Now, many times natural disasters are not the result of human choices. We have two options. First, it is a judgment of God. Second, we don’t know why, other than saying God has a purpose in this disaster that we don’t understand, which is certainly an acceptable choice; that is how the problem of evil is explained in the book of Job. I am not averse to saying natural disasters are a judgment from God. The Bible has no problem calling natural disasters judgments—floods and earthquakes are perfect examples. This does not mean that every natural disaster is a judgment. I am only saying judgment is a possibility.

So there are three possible answers to your question. Natural disasters happen as a result of human choices. They are a judgment of God or they happen for a reason we do not understand.

Feel free to follow up on any of these issues with me if you like.

Lawrence Terlizzese, Ph.D.

Posted Feb. 26, 2013
© 2013 Probe Ministries




“I Doubt the Existence of a Good God Who Allows a Baby to Suffer and Die”

I came across an analysis of the dilemma confronting theism due to the occurrence of the Holocaust. The very question as to the existence of God remains unsettled for me, and I pose the question whether there is any acceptable “theistic” explanation to the all-too-common scenario of a newborn who suffers an agonizing brief life and dies shortly after birth.

A traditional response to that tragedy usually revolves around the explanation that God is goodness and can only do good. Even though we (with our limited intellects) cannot appreciate it, we MUST have “faith” and or “trust” that even that agonizing death was for the “purpose” of some “greater goodness.” Now while this may be a source of comfort to those who grieve for the baby (parents) the most important fallacy of the argument is that it is IRRELEVANT and of no value to the baby who suffered and died! That baby had neither the opportunity nor the intellectual maturity to reflect on there being some “greater goodness” to his/her suffering—as do those who are fortunate to survive tragedy, illness, the Holocaust. If one ascribes to a theistic belief system, there are numerous unacceptable consequences of this scenario.

1. A God who is omnipotent has chosen to allow that baby to die in suffering without granting him/her the benefit of realizing a “greater goodness.” That God is unacceptable.

2. Traditionally, God is described as not only having created, but that He continues to actively create all things. This is an aspect of Divine Providence. If that is so, then God directly created the suffering of the baby—without any relief. Again, this is an unacceptable God.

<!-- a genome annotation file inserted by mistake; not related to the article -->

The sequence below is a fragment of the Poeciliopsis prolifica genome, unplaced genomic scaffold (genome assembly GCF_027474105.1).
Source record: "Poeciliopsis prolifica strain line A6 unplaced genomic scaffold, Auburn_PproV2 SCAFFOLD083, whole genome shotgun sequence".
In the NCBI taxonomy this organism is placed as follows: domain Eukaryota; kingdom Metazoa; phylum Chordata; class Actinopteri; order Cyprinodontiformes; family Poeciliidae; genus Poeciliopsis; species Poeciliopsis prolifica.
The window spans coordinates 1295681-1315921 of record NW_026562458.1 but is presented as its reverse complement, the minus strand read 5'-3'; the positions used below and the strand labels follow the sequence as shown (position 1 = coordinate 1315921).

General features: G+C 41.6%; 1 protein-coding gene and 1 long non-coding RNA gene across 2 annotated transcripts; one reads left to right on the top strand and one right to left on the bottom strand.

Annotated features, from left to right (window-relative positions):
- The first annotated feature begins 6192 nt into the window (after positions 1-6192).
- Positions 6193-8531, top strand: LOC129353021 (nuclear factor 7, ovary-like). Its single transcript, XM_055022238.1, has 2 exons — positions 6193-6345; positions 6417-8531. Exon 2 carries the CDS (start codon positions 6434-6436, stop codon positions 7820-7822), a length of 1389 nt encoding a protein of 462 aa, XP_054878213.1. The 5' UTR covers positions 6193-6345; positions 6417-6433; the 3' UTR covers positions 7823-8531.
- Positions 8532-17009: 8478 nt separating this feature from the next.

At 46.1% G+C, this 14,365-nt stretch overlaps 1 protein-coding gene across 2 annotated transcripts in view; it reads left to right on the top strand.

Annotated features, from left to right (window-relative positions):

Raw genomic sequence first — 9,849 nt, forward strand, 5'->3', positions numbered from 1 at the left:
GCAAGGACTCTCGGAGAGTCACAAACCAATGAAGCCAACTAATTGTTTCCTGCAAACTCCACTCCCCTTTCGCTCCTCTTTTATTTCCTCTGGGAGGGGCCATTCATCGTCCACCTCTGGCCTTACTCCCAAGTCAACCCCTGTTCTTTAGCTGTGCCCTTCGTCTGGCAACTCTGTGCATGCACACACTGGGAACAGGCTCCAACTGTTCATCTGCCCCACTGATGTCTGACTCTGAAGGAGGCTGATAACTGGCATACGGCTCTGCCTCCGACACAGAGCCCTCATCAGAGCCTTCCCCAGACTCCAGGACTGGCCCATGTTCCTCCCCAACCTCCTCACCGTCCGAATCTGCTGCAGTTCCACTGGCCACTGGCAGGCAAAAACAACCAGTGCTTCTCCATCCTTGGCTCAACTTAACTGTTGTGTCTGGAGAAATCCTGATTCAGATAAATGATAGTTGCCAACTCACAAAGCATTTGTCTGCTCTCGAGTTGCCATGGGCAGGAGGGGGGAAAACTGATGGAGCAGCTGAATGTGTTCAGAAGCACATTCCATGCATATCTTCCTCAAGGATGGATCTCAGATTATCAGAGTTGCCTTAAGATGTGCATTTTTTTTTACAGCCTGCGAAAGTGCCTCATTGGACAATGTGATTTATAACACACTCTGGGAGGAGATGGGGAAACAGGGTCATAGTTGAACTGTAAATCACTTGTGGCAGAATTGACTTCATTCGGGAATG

3. If one says that God does not have the power to intercede in relief of the baby’s suffering (i.e., God is NOT omnipotent) then of what value is God? Why place one’s trust in God for help in any affairs?

4. If one says that God did NOT cause the suffering, then God is an ineffectual creator, and why should one trust in the ability of God to create goodness, to ensure that the sun rises each day, etc.?

I have not been able to find any source to resolve these “difficulties” and I hope that your organization might provide some insight. I will add that I am Jewish and am very comfortable with that heritage. Being very familiar with Christian theology and respecting its belief system, I respectfully ask that you refrain from any attempts to convert me to another philosophy. Neither Jewish nor Christian theologies offer satisfactory answers. One is reduced (I fear) to the conclusion that God does not exist and that therefore life is essentially meaningless (nihilism). That is a position that I am desperately trying to avoid—as I am currently facing a critical health problem where my knowledge and trust in God’s goodness would be of tremendous, if not life-saving, value.

Thank you for writing. You are well aware that there is no simple, cut-and-dried answer to the problem of suffering vis-à-vis the belief in the God of the Bible. I lay it out that way because, as far as I can tell, it is only in light of such a God that there is a (philosophical) problem at all. In some religions, it is accepted that their deity would be angry at times if, for example, people don’t offer the right sacrifices (the reason Christians were disliked in the early church; their unwillingness to honor the local civic deities or worship the emperor was seen as a threat to their neighbors). Naturalistic atheists have no problem like it within the bounds of their worldview: suffering happens and that’s that. We can work to alleviate it, but there’s no God to be angry at. No, it’s only because the God-honoring people of Israel and Christians believe in a God who is fundamentally good is there a problem at all. In other words, it’s a problem posed to people who believe in an all-good and all-powerful deity who has claimed to be concerned about humankind.